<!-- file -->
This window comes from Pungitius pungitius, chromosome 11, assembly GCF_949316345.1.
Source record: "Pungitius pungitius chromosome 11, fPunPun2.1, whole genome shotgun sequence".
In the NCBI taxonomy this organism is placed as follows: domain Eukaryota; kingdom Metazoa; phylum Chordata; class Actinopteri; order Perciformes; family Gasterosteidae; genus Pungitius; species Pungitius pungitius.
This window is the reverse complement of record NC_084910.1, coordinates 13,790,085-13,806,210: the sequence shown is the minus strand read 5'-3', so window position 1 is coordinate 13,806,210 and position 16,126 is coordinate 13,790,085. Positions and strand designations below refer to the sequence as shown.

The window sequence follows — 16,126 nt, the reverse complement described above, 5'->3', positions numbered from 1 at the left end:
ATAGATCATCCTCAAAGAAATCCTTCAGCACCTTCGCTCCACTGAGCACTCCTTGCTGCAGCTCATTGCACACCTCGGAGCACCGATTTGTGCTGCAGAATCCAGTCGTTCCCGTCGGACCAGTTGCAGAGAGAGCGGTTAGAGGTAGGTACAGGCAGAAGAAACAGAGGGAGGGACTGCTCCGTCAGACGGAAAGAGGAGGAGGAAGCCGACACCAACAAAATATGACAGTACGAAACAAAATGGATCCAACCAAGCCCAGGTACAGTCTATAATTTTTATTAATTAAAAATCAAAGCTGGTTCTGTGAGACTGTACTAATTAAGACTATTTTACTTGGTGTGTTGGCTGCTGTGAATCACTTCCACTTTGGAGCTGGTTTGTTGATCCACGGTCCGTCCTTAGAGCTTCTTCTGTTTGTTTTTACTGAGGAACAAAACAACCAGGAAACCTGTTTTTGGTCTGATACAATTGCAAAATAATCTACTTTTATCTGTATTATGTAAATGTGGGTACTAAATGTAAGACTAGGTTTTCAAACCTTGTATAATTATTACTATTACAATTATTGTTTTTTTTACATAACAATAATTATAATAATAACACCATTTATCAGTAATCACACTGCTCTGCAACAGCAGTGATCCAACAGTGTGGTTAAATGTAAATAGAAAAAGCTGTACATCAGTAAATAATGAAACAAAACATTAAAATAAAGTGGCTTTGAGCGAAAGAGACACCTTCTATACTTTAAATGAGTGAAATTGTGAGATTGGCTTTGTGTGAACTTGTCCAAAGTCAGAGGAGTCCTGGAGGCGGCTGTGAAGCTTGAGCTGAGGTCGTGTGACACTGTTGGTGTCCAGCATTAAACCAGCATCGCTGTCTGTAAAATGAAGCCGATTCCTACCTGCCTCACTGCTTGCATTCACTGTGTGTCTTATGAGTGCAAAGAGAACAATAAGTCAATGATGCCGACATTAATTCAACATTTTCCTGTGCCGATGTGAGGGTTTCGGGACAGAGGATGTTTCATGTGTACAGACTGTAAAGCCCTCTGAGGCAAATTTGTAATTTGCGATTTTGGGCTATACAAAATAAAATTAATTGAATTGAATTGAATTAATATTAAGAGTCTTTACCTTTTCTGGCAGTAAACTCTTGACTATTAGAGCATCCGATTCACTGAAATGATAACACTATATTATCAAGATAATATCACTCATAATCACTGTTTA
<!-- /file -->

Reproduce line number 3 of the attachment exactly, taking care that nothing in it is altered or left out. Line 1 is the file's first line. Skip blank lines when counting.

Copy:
In the NCBI taxonomy this organism is placed as follows: domain Eukaryota; kingdom Metazoa; phylum Chordata; class Actinopteri; order Perciformes; family Gasterosteidae; genus Pungitius; species Pungitius pungitius.